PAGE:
Investigations Politics

A report from the Kentucky Center for Investigative Reporting prompted calls for Rep. Dan Johnson’s resignation from across the state and political spectrum.

The Republican Party of Kentucky, the House Republican Caucus, the state Democratic Party and House Democratic Caucus asked for Johnson’s resignation Monday, hours after the report’s publication.

Gov. Matt Bevin declined to specifically call for Johnson to step aside, but reiterated that elected officials have to meet a higher moral standard. Last month, Bevin called on four lawmakers who settled sexual harassment claims to resign.

The Pope’s Long Con” included an accusation that Johnson sexually assaulted a teenager in the basement of his Fern Creek church in 2013. Louisville Mayor Greg Fischer on Monday called for a review into the Louisville Metro Police Department’s handling of the case.

Johnson also exaggerated or lied about his resume, including a fake doctorate, heroics on 9/11 and serving as a White House chaplain, the investigation found. Johnson was previously indicted in the attempted arson of his car and was a suspect in the arson of his church, the report noted.

Johnson had refused repeated requests for comment, calling KyCIR reporters “fake news” and threatening the newsroom with a lawsuit. He could not be reached for comment Monday.

Here’s a round-up of reactions from state leaders and politicians:

GOV. MATT BEVIN

Bevin told the Herald-Leader he wanted to “wait until we get all the facts” before commenting on the allegations. Later, his spokeswoman Amanda Stamper put out a statement saying Bevin has been consistent: any elected official with a sexual assault or harassment allegation “that has been settled, proven or admitted to be true” should resign.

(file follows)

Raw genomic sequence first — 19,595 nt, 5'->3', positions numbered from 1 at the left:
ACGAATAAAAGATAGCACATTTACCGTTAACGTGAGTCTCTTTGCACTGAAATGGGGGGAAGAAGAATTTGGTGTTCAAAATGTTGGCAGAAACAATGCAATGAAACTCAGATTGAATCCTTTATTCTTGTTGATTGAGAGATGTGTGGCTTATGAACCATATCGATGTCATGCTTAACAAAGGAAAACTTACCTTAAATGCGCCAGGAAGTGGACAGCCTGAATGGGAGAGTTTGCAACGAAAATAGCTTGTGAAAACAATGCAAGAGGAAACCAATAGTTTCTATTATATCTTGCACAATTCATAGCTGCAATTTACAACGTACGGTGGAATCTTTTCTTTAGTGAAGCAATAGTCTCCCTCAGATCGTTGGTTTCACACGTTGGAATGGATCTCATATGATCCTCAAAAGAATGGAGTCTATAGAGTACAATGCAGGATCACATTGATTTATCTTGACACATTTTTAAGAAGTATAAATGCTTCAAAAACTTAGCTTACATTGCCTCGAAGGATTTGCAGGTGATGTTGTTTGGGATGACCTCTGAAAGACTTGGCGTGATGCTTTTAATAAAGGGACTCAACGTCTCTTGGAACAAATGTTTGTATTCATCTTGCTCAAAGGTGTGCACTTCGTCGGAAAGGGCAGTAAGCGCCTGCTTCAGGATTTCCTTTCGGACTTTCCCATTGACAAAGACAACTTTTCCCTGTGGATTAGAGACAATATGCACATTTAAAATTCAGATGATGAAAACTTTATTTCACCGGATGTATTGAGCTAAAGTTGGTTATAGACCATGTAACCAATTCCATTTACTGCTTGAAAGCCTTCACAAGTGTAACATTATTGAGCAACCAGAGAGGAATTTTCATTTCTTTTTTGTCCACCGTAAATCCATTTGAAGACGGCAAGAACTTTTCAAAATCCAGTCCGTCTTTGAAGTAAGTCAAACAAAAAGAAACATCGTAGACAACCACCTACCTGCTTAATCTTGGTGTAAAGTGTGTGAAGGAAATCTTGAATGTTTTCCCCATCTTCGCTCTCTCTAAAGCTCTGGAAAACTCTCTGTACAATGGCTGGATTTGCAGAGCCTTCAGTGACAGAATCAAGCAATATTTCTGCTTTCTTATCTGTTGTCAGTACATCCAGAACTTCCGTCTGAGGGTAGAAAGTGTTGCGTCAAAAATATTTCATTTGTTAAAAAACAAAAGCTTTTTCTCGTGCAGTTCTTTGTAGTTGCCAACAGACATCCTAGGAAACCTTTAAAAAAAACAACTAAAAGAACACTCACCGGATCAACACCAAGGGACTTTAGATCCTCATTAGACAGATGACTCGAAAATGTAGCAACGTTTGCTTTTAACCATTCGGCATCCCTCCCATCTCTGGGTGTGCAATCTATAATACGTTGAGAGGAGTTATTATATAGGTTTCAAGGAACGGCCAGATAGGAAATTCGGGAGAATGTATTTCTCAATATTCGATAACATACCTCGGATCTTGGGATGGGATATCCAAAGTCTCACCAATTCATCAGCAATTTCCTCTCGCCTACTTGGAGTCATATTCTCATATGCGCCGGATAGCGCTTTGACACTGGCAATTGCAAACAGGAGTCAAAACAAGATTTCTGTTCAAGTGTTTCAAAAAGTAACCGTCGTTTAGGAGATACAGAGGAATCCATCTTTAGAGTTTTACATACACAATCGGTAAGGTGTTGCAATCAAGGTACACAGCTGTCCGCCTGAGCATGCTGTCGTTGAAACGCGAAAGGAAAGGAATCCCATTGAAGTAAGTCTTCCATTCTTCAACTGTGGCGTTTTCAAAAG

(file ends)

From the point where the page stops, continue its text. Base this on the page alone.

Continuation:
THE KENTUCKY HOUSE REPUBLICAN CAUCUS

“The allegations made public in today’s media accounts are shocking,” the caucus said in a released statement. “The victim’s statements, made on the record in her own name, are compelling and deeply troubling. Based on the information presented in this report we are calling on Representative Johnson to resign.

“When credible, well-documented allegations surface it is imperative that they be taken seriously. We hope the relevant law enforcement agencies took this matter seriously when it was initially investigated, and that follow-up steps are being taken to ensure nothing was missed that might materially change the course of the case.”

JENNIFER STEPP

Stepp was supposed to be the GOP-backed candidate for the 49th district race in 2016. But she was replaced by Dan Johnson in the final months of the campaign.

“I want people to see us in a better light and I want people to take us seriously, and I want to get on with business. I want to get rid of some of the stereotypes of Kentucky and of Bullitt County. I want us in a better light,” she told KyCIR on Monday.

“I really do think that you guys might have more people come forward. If there are any more victims out there, I hope that this story gives them some type of strength and courage, because this is a lot for a victims to carry around.”

LINDA BELCHER